Researchers find donkeys and wild horses dig desert watering holes, vital for the entire ecosystem
Research on wild horses and wild donkeys in the American Southwest shows that they dig desert wells with their hooves in the soft sand of riverbeds, creating a network of additional freshwater sources for creatures native to the region.
This discovery threw a key into the mainstream wisdom that wild equines, which were introduced by the Spaniards, are pests that should be eliminated – as the scientist behind the research suggests they could perform a vital function once performed by mammals now extinct from the Pleistocene.
In modern conservation, if an animal shows up where it did not live a few hundred years ago and thrives there, it is generally considered invasive. Invasive species are almost always seen as a threat, with animals like foxes, cats, goats, mice, sheep, pigs, cane toads, rats, carp and others terrorizing delicate ecosystems to Madagascar, the Galapagos and Australia, to name a few examples. .
The ecosystems of the Sonoran and Mojave desert currently host 95000 horses and wild donkeys, which are considered invasive pests that outperform other native herbivores, and suppress or trample native plants.
The conservation doctrine would say they should be exterminated or removed, but sometimes it’s more complex than that, and Erick Lundgren of Aarhus University in Denmark has shown that the eagerness of desert wildlife to drink of these equine wells should be taken into account before making decisions about the future of the species.
Lundgren found that 59 different species frequented the waterholes and that the species diversity around them was 64% higher than the ecosystem’s average of one square kilometer.
“Equine wells greatly reduced the isolation of water features, reducing mean nearest neighbor distances between water features by an average of 65%, and at most 99%,” wrote Lundgren and his co-authors in the article they Posted in Science.
Monitoring four different sites in the Sonoran and Mojave Deserts, and sampling over 3,258 trap nights from 2015 to 2017, Lundgren found bobcats, javelina, mule deer, scrub jays, and 55 other vertebrates. having a drink.
“There was a cacophony of organisms,” he said New scientist.
Digging water is a common behavior among large mammals around the world, and in Africa, elephant water wells are a gift to the surrounding species. Some animals, such as the elephant, beaver, and bison, are called “ecosystem engineers” because they shape their environment so dramatically that the flora and fauna that live there depend on it and await their impact. and have adapted to accommodate or operate it.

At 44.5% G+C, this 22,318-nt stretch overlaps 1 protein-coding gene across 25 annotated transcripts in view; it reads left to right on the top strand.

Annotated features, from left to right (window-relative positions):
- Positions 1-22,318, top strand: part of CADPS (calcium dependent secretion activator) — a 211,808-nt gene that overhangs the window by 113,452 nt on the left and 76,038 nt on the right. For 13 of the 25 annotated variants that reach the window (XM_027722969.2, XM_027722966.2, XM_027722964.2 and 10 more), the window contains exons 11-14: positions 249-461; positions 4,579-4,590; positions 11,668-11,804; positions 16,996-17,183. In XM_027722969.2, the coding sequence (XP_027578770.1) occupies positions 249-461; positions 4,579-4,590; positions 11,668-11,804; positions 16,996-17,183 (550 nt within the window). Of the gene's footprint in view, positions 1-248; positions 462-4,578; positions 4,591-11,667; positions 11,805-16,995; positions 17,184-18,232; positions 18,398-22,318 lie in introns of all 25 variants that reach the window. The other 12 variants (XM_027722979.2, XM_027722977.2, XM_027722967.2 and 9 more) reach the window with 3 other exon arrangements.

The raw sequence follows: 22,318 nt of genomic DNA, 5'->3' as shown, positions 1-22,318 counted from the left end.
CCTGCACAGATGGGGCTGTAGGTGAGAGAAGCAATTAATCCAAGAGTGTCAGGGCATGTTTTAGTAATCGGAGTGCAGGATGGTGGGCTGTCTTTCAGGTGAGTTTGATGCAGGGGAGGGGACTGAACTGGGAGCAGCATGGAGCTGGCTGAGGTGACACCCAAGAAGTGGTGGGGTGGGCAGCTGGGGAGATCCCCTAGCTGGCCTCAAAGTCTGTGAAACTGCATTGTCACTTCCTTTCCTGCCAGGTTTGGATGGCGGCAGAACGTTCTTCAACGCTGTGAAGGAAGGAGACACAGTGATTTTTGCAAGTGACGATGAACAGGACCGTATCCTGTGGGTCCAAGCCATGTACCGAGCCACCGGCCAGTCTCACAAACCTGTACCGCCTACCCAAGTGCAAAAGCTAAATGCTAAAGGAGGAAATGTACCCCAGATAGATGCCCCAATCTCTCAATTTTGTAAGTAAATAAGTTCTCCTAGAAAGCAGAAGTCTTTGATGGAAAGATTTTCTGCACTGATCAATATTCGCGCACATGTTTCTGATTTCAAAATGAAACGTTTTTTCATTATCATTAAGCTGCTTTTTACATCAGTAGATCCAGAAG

In his article, Lundgren postulates that American wild equines should be categorized as ecosystem engineers.
AFTER: Farms in the UK have saved this magnificent Duke of Burgundy butterfly from extinction
“By altering the abiotic environment around them, some organisms can really greatly facilitate other species and processes,” Lundgren said in a recent interview with Science. “The most notable aspect of deserts is the scarcity of water, and these animals can really improve its availability during droughts and during hot summers when natural water sources tend to dry up.
A role to play
Questions like if the presence of wild equines has changed the landscape in a positive way, what really constitutes an invasion and how far is it measured, and if our role is to constantly try to preserve what is there now, knowing that 99% of all species are extinct, and Earth’s history has seen constant change, are common in mammalian conservation.
RELATED: World’s oldest wild bird named Wisdom hatches another chick at 70 (WATCH)
In another of Lundgren’s papers, the author points out that since the Pleistocene, a wide variety of global megafauna have disappeared in many types of ecosystems. The services, or engineering of these species performed on the landscape for the benefit of the many animals and plants that still exist today, are largely a mystery.
Yet in numbers, the introduced megafauna have restored about 15% of the estimated Pleistocene megafauna populations worldwide.
Nowhere is this perhaps more distinct than in North America, which had not only prehistoric pachyderms in the form of the juggernaut, but also hyenas, sprinting cougars, the largest bear of all time, and, interestingly, several species of wild horses.
“The recent and ancient extinctions and range contractions of megafauna, along with the loss of their distinct ecological functions, have led to much modified modern landscapes,” he writes. “Although the introduced megafauna has primarily been studied as a threat to conservation objectives, a growing body of evidence suggests that it counteracts past losses and could replace lost ecological functions.”
CHECK: Check out this interactive map showing all of the conservation lands near you in the United States
Could the desert animals seen in Lundgren’s study be reacting to a function that the ancestors of these modern donkeys and horses performed on the landscape tens of thousands of years ago? It’s a question that makes you think, a question that Smithsonian the details touched the community in different ways, with some choosing to stay with current doctrine, and others reconsidering the pest status of wild American equines.
SHARE this story with friends who are thirsty for good news …